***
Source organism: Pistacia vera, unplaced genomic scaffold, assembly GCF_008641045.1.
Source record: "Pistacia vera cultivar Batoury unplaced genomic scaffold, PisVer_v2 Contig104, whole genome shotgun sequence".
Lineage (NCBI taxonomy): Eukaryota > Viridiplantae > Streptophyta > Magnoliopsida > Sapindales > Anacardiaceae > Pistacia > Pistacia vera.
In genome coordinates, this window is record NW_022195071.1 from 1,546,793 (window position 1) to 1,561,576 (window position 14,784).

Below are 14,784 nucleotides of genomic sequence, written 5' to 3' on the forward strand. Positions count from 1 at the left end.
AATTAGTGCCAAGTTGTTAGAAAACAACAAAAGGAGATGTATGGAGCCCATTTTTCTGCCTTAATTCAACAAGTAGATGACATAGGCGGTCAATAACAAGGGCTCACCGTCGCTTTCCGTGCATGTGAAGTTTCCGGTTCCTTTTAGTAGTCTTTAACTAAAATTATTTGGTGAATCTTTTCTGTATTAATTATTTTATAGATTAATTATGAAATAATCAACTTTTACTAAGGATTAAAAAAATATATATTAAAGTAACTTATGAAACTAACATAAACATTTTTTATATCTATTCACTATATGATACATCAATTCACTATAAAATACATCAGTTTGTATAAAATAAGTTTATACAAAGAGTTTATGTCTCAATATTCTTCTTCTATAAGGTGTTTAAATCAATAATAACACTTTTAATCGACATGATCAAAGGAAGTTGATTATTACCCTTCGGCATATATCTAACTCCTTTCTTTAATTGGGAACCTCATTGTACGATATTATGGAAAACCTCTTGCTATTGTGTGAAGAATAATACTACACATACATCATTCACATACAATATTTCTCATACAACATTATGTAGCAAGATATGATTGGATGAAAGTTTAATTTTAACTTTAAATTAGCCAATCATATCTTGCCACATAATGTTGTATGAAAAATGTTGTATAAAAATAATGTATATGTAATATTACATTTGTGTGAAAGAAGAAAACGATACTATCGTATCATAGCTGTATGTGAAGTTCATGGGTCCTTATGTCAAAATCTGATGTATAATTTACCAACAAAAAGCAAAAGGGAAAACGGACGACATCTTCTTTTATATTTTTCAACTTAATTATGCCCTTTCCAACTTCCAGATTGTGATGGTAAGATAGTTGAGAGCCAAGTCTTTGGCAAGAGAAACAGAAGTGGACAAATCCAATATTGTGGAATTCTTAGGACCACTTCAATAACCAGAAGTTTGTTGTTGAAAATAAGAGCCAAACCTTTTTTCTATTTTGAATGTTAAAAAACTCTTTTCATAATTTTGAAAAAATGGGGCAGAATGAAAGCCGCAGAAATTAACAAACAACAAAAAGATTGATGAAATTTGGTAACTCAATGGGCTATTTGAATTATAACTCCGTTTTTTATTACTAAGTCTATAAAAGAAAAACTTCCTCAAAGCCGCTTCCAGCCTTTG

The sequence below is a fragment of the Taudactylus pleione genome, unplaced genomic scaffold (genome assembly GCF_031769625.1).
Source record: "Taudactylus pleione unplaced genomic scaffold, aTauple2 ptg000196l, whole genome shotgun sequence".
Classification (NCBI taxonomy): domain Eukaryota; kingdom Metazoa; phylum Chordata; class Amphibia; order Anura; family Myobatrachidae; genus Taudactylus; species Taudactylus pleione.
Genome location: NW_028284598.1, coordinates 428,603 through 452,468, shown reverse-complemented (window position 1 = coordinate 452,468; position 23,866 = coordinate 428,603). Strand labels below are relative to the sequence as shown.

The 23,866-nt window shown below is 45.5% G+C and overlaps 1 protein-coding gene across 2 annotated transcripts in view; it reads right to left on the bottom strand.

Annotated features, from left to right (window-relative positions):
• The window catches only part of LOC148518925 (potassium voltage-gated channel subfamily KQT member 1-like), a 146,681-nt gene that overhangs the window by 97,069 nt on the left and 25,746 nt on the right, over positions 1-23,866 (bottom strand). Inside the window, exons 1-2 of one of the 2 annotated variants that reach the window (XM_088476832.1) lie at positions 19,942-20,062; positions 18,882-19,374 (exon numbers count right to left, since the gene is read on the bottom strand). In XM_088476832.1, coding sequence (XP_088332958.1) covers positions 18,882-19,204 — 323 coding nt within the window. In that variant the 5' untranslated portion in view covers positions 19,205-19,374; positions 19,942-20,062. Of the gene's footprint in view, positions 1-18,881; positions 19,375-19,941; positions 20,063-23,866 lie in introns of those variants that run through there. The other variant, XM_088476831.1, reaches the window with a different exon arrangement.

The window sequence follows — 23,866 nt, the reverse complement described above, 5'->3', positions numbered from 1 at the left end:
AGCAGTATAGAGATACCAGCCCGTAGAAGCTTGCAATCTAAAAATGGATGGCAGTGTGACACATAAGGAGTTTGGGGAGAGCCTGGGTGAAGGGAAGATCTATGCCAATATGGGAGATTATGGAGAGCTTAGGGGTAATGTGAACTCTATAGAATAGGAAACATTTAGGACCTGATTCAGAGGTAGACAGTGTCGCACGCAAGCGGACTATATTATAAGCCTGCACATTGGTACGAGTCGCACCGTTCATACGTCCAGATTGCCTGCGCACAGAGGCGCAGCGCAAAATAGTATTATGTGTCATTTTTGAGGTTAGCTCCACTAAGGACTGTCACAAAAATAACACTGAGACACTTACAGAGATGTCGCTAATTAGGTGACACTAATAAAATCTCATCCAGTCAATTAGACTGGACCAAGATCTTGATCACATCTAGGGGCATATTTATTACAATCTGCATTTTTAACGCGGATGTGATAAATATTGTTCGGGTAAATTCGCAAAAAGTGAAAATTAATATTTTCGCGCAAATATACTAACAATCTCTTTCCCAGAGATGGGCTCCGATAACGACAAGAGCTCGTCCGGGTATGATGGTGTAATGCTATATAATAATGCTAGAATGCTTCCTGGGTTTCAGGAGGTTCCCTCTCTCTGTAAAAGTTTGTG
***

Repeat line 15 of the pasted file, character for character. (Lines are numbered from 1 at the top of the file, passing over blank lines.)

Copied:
AGCAGTATAGAGATACCAGCCCGTAGAAGCTTGCAATCTAAAAATGGATGGCAGTGTGACACATAAGGAGTTTGGGGAGAGCCTGGGTGAAGGGAAGATCTATGCCAATATGGGAGATTATGGAGAGCTTAGGGGTAATGTGAACTCTATAGAATAGGAAACATTTAGGACCTGATTCAGAGGTAGACAGTGTCGCACGCAAGCGGACTATATTATAAGCCTGCACATTGGTACGAGTCGCACCGTTCATACGTCCAGATTGCCTGCGCACAGAGGCGCAGCGCAAAATAGTATTATGTGTCATTTTTGAGGTTAGCTCCACTAAGGACTGTCACAAAAATAACACTGAGACACTTACAGAGATGTCGCTAATTAGGTGACACTAATAAAATCTCATCCAGTCAATTAGACTGGACCAAGATCTTGATCACATCTAGGGGCATATTTATTACAATCTGCATTTTTAACGCGGATGTGATAAATATTGTTCGGGTAAATTCGCAAAAAGTGAAAATTAATATTTTCGCGCAAATATACTAACAATCTCTTTCCCAGAGATGGGCTCCGATAACGACAAGAGCTCGTCCGGGTATGATGGTGTAATGCTATATAATAATGCTAGAATGCTTCCTGGGTTTCAGGAGGTTCCCTCTCTCTGTAAAAGTTTGTG